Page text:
Showing posts from 2013

Urban planting and adapting the future through learning from the past.

In recent weeks I met with RIBA on behalf of CIBSE and this has opened up the pathway to working together on strategic issues for the built environment. In my discussions with new RIBA president Stephen Hodder, important areas for development were identified as collaboration, sustainability and the cities challenge. In this blog I challenge how we put this into action. A few weeks ago I was walking with my wife in my beloved home city of London. We were on our way to a marvellous Rumford Club evening function at the House of Lords and as I passed through Parliament Square I was reminded of the awesome sustainability of the fabulous historic buildings. This led me to ponder the fact that the surrounding spectacular buildings have been there for hundreds of years and will be for hundreds more, won't they? The very same thought came to mind as I read the latest copy of National Geographic where I see, in graphic detail, the maps of the world demonstrating the change in coast line

Whole Life Thinking - David Arnold responds

President George Adams wonders whether lawmakers are doing their bit in responding to and mitigating the consequences of climate change. He points out the law, both national and international gives permission to governments, organisations and investors to take from the earth's resources but does not have a provision to create a balance that prevents the potential worst effects of climate change. This led me to think of the part building services engineers can play; we aren't lawmakers but how we can best contribute to achieving this balance and how we should best try to influence legislation? Clearly building services engineers play an important part contributing to achieving this balance by designing services installations that minimise energy use. However we usually think of minimising emissions as simply improving the operational efficiency with the ultimate goal of “Zero Energy Buildings”, i.e. zero net energy consumption and zero carbon emissions annually. The zero net e

Whole Life Thinking – Kayley Lockhead responds

The way in which the global population consumes energy is not sustainable, both in terms of quantity and efficiency. However, it must be considered that future population growth and consequently energy demand will come largely from developing nations. These developing nations will suffer the most from the climate change caused mainly by developed countries, which have previously taken full advantage of excessive and unrestrained consumption of fossil fuels. Perhaps, rather than imposing an international law, which may hinder the already unstable economic development of least developed countries, it could be proposed that improvement of the CDM mechanism of the Kyoto Protocol and guidance on country specific regional subsidiaries in relation to renewable energy and sustainable government frameworks could enhance the carbon reduction strategies in time to meet the growing energy demand of these developing nations. However, providing better access to renewable energy is not the

Whole Life Thinking

Firstly I would like to thank our guest bloggers for July, Susie Diamond, Ant Wilson and the team at the University of Sheffield who contributed to the Energy Engineering Conscience topic. Some really interesting thoughts and experiences were shared that helped stimulate a great deal of discussion on the CIBSE LinkedIn group and on Twitter . Thank you also to the CIBSE staff who assist in managing the blog and supporting activities. Continuing my theme on cities, the next thought is about international Law and whether its doing its part in this increasing world of climate change; which is resulting in serious risks to our cities, organisations and people throughout this precious earth on which we totally depend upon. The law both national and international, gives permission to governments, organisations and investors to take as much from the earth's resources on which all life depends as they want, with little or no relation to the impact on the climate. The same legal system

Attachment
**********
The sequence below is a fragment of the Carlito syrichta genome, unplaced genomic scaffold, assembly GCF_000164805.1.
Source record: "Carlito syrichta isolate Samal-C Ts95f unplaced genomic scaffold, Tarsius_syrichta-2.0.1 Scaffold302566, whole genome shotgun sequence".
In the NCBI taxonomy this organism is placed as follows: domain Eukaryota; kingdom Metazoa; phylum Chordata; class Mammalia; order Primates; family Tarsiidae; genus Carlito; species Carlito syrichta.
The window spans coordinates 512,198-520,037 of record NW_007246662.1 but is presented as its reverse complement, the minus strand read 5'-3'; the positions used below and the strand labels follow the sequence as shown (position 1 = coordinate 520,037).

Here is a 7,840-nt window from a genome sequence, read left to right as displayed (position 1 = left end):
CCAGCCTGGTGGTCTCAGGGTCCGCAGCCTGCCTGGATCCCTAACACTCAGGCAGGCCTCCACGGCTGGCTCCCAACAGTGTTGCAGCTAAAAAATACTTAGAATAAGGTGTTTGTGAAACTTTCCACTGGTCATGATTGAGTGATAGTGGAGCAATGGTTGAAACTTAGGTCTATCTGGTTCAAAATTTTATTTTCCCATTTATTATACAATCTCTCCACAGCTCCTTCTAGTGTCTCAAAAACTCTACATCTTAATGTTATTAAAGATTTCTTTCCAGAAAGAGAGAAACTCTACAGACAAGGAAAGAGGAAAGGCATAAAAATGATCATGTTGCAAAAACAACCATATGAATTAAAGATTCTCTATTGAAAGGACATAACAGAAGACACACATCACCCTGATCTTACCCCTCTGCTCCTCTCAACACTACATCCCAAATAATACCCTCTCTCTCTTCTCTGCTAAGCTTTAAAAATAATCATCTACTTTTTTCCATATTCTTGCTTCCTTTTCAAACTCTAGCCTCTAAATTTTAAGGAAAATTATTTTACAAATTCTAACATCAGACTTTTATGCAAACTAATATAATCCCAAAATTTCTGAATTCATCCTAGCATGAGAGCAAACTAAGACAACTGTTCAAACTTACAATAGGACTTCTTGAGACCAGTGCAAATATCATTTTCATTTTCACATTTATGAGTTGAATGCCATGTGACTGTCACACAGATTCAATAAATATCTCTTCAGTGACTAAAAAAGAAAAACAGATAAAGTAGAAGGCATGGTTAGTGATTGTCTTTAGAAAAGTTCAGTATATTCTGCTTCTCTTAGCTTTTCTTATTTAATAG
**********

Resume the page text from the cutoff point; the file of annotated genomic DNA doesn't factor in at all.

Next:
Energy Engineering Conscience – University of Sheffield responds

At the University of Sheffield we are exploiting the opportunity to reconnect people to their resource use . Climate change science is slowly being increasingly accepted, but it has to be used in the right way. Rewards and incentives get our staff and students into good habits, not scare tactics. It means we can develop staff and graduates who understand and are prepared for the future’s challenges. In the process, we get them more involved in our University’s work, taking students out of the “student bubble” and showing everyone their potential impact. The following three case studies of behaviour change campaigns, all focused on switching off, taught us valuable lessons: The Arts Tower Blackout proved the potential impact of behaviour change. The iconic Arts Tower, visible for miles, was refurbished only 2 years ago with new energy efficient technology. We, with 26 staff and student volunteers, recorded which office equipment was unnecessarily left on one weekend and switched it

Energy Engineering Conscience – Ant Wilson responds...

I certainly believe in the value of positive debate and I am sure we all have a conscience that can drive us to create and enhance a better world. There is a saying that for evil to prosper all that is needed is for good people to say nothing and it must be time for us to start speaking up. The rate of change in the world is accelerating and so are the harmful greenhouse gases we emit and the global carbon dioxide concentrations in the atmosphere. We have seen the 400ppm level exceeded in measurement in both Hawaii and the Arctic in the last year. With these levels of greenhouse gases, it is no surprise that we experience greater extremes of climate change. George Adams stated in his president’s blog that climate change is occurring even more quickly than predicted and that we must respond accordingly. One way is to learn how to do “More with Less”, I am currently working on a project for WRAP and CIBSE on resource efficient building services . It is no good saying we want or need

Energy Engineering Conscience – Susie Diamond responds...